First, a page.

Situated in the middle of the region, Taman Tugu is an understated green lung that merits more recognition due to its elegance and historicity. With this in mind, Khazanah Nasional set up the Taman Tugu Project to increase public knowledge of the park and ensure it continues to function. Among other items, Taman Tugu, which occupies a total of 26.7 hectares of prime property, was initially planned to act as a theme park venue.
Nevertheless, with numerous groups like the Malaysian Nature Society offering useful input on the idea, Khazanah agreed instead to maintain the park and forest as a public park. Actually Taman Tugu has five kilometers of trails snaking through 16 hectares. Besides these tracks, the park is host to several tall trees that offer cool sanctuaries in addition to being natural wonders on their own.
The Malaysian Forest Research Institute (FRIM) has identified over 1,000 trees to be preserved including those of the species Jelutong, Tembusu, Pulai and Gaharu. The trees of Taman Tugu are mainly indigenous rainforest plants of Malaysia which are now considered endangered.
With Taman Tugu ‘s security providing such plants, it is very possible that the park will be home to 200 plants per half hectare; creating a rainforest in the middle of Kuala Lumpur’s concrete jungle.
Besides being a haven for wildlife, tourists will also be able to appreciate the historical importance of Taman Tugu, as it is here that the earliest palm oil trees imported by the British into Malaya at that period are to be found. Before being a park, Taman Tugu ‘s site was also the home of Tan Siew Sin, former finance minister, as well as several other government officials.
Today, on the grounds of Taman Tugu, permanent fixtures of the forest park, a Surau and Hindu temple remain. The park has also been recently put in the custody of the National Heritage Trust to ensure it remains the city’s green lung.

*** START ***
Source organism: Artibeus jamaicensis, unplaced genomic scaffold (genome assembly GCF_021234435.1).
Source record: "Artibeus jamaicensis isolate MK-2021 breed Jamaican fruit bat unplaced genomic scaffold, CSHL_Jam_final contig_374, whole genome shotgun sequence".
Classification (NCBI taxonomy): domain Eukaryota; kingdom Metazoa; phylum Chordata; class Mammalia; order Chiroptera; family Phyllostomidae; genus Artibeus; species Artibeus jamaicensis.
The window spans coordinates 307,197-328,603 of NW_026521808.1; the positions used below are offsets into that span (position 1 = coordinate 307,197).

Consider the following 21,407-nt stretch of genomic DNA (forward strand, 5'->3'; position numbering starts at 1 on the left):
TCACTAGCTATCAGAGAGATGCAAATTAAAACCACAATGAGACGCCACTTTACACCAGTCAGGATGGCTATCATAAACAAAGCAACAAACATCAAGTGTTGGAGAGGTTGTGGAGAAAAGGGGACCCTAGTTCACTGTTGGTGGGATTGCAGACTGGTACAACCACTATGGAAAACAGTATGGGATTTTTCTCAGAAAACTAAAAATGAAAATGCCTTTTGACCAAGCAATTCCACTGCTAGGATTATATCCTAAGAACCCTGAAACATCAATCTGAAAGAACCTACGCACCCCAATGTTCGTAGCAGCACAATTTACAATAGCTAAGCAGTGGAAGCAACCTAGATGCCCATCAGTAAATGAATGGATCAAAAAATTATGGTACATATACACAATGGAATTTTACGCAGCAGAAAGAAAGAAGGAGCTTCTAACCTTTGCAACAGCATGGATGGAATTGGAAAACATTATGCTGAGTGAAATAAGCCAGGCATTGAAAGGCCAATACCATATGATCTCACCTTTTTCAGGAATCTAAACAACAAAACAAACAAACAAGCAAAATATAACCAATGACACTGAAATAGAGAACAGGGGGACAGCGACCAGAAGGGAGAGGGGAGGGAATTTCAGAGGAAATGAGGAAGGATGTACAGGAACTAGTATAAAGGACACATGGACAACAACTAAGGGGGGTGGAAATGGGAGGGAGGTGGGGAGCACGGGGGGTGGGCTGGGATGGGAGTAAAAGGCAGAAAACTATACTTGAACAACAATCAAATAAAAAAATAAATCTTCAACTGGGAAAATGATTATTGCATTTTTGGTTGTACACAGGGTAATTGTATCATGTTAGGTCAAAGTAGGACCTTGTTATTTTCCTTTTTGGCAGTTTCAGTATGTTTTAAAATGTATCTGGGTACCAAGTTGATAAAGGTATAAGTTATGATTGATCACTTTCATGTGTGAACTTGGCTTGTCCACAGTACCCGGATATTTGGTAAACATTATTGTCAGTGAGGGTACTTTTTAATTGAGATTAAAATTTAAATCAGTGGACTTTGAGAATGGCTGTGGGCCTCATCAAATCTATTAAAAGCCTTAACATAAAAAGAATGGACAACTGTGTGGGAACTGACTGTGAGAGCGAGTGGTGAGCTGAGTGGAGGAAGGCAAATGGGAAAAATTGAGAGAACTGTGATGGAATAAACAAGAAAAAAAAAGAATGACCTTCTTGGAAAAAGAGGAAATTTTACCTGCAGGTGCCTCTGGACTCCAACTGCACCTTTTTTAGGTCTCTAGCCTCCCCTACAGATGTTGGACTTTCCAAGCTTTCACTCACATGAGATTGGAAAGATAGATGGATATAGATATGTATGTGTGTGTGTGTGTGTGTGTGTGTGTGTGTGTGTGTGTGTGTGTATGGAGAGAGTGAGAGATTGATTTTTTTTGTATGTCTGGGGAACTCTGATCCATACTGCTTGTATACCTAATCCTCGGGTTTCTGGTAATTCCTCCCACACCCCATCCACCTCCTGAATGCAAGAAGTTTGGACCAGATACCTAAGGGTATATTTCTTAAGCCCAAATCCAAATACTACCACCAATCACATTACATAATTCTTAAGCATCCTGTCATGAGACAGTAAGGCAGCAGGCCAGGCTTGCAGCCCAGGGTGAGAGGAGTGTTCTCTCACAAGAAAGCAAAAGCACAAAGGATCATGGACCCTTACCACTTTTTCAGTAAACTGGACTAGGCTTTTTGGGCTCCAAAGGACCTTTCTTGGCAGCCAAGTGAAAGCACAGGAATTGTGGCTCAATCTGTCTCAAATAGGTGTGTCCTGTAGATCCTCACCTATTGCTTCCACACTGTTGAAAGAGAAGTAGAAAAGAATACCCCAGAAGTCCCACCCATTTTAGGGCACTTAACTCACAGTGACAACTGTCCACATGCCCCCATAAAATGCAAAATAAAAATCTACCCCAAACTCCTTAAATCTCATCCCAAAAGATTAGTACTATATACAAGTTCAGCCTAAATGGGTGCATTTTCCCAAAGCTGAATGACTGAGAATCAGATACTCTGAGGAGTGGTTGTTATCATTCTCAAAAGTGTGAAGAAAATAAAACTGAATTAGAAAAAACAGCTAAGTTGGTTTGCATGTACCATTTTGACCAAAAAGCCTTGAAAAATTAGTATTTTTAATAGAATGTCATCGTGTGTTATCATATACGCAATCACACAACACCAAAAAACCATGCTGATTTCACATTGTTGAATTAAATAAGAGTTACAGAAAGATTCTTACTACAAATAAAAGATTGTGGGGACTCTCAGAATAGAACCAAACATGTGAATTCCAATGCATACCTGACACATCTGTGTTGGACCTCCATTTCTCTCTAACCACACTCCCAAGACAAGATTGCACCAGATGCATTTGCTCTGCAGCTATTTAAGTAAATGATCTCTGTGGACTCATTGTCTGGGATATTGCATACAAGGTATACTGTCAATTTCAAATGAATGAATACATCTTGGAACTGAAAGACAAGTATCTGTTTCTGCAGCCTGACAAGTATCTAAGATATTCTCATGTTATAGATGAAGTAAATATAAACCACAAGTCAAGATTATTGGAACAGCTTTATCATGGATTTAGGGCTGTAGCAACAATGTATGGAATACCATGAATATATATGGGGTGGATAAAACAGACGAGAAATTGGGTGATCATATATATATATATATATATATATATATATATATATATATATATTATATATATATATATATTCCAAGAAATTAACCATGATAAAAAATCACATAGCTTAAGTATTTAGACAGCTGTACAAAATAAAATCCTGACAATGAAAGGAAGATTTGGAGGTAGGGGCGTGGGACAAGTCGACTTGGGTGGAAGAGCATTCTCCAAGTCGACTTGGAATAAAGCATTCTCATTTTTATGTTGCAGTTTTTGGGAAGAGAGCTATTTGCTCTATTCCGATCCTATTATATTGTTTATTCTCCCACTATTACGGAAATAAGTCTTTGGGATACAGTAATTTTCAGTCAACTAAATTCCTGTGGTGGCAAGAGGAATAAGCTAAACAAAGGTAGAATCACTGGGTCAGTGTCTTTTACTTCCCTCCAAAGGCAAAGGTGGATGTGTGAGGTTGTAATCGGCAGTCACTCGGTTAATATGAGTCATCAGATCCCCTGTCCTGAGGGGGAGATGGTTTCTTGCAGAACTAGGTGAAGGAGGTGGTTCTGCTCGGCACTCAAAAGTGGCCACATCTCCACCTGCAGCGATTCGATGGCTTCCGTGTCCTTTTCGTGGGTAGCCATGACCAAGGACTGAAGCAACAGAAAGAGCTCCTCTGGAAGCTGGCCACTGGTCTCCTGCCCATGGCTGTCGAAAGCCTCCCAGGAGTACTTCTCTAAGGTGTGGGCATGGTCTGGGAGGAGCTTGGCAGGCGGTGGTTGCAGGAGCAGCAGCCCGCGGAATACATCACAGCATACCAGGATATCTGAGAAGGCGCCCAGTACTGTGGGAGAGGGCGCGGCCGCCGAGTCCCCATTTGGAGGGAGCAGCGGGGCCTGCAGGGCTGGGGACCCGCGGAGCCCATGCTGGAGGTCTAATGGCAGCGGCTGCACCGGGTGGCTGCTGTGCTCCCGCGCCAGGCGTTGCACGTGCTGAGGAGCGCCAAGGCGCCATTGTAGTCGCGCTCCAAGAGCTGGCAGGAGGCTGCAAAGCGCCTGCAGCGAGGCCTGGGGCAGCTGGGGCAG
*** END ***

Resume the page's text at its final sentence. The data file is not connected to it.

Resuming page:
With TripAdvisor magazine voting Taman Tugu as one of last year’s Best New Openings, the amount of attention that has gone into running the park has reaped rewards.
With the Movement Control Order ending, the park has reopened to serve as an outdoor space for many longing to experience some fresh air because of the pandemic after weeks of cabin fever.
Several steps have been introduced to improve the health of the public including the re-routing of the major paths to insure that people travel in just one direction, as opposed to historically being two-way.
Visitors would now have to adhere to temperature checks when accessing the park while large mass events on the grounds have been indefinitely postponed.
So if you’re looking for a green and serene place to stretch out those sore muscles or just enjoy a quiet walk with the wind in your hair, Taman Tugu is the perfect place for runners, hikers and young children ‘s families.
Taman Tugu is available from 7 am till 6.30pm everyday. Check-in is safe.